Testing of new Zabbix items, triggers, actions, etc is always easier on a separate test instance, which is the reason why we have a few test Zabbix servers. These test servers are usually behind our firewall, but a few weeks ago we found that one test instance wasn’t. To make things even worse, it had the default admin credentials. This wasn’t a big issue, because it was isolated from the rest of our hosts, but it was interesting what happened on that server.
The way we found out that the server was compromised was that it was using 100% CPU. The process which was using all the CPU was a process which we never seen before, nor did any of us ever configure it, and of course it was run by the zabbix user. We killed it instantly, and after some digging around we found out that the executable file was used as an agent for some data mining service on which you can rent computing power to do some tasks.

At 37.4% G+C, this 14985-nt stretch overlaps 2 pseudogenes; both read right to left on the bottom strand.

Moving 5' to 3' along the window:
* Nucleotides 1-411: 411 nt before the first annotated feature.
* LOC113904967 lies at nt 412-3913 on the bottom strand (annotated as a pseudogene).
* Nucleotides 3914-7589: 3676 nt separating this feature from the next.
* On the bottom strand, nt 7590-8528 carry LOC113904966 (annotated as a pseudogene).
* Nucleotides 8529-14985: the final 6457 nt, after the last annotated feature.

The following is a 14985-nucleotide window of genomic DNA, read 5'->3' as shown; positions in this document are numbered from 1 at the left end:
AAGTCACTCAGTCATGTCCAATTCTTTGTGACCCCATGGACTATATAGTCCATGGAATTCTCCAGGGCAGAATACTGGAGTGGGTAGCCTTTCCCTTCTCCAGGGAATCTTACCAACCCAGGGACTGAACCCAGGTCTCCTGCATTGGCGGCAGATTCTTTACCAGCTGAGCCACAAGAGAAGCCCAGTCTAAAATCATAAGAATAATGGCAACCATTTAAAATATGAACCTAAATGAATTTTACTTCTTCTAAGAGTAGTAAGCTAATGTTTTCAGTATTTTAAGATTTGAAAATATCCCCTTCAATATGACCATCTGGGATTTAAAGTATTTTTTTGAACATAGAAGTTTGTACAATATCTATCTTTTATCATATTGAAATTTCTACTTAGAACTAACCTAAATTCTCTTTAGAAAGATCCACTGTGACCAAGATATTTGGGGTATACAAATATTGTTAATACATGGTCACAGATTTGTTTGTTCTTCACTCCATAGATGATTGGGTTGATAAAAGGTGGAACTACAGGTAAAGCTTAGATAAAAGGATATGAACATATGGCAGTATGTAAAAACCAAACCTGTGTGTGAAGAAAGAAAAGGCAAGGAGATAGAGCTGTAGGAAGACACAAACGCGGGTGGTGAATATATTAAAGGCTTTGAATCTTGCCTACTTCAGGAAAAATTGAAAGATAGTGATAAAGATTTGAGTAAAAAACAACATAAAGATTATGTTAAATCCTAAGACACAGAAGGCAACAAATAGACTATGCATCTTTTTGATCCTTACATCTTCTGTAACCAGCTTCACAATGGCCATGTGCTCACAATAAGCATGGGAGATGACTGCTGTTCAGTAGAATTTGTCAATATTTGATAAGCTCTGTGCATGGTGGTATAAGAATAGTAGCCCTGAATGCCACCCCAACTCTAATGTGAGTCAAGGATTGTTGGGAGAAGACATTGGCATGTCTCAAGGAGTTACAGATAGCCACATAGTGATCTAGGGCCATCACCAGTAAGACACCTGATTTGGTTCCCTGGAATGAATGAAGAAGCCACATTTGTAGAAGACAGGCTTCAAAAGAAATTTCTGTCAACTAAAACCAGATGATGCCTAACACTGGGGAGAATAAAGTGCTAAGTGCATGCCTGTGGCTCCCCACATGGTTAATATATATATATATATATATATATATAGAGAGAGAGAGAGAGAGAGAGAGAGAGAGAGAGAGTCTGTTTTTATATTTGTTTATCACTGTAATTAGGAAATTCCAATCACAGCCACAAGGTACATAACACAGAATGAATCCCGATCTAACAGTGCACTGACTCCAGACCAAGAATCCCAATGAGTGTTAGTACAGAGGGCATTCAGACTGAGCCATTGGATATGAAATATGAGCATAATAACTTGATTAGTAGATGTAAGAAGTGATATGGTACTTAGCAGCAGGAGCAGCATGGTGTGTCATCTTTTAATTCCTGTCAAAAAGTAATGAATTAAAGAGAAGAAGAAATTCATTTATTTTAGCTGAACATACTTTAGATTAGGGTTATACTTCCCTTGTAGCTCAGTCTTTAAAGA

Let’s talk bugs. The important Zabbix bugs. What are those? The ones that have the most votes in the Zabbix issue tracker.
There are currently 1308 open bugreports. When we looked at this number back in November last year, it was a hundred less. That’s a pretty huge number, is everything bad? Not really, as some might be duplicates and some might be incorrect reports. Not many, though, as there’s constant grooming going on. Most of the remaining are valid bugreports, but not too critical – some are even as minor as an offset of a few pixels in some page. Still a bug, but something we can live with, mostly. We already looked at the top-voted bugreport, now is the time to glance at others same as we did with feature requests.
The bug must be still unfixed to be important. If a new version of Zabbix comes out and the server crashes for all the users, that is the most important bug. Until it is fixed, hopefully, soon.
But there are some long-standing bugs that linger around just below the “fix-it” surface – they’re not terrible enough to be fixed right away, and somewhat complicated usually. Such bugs can be around for many years, sometimes not even being fixed, but going away because a feature gets dropped completely. We’d need a way to measure which of all those known bugs is the most important. And there is a way to find out – same as with features, users can vote on bugreports. The bugreport with the most votes is titled deadlock between server and frontend.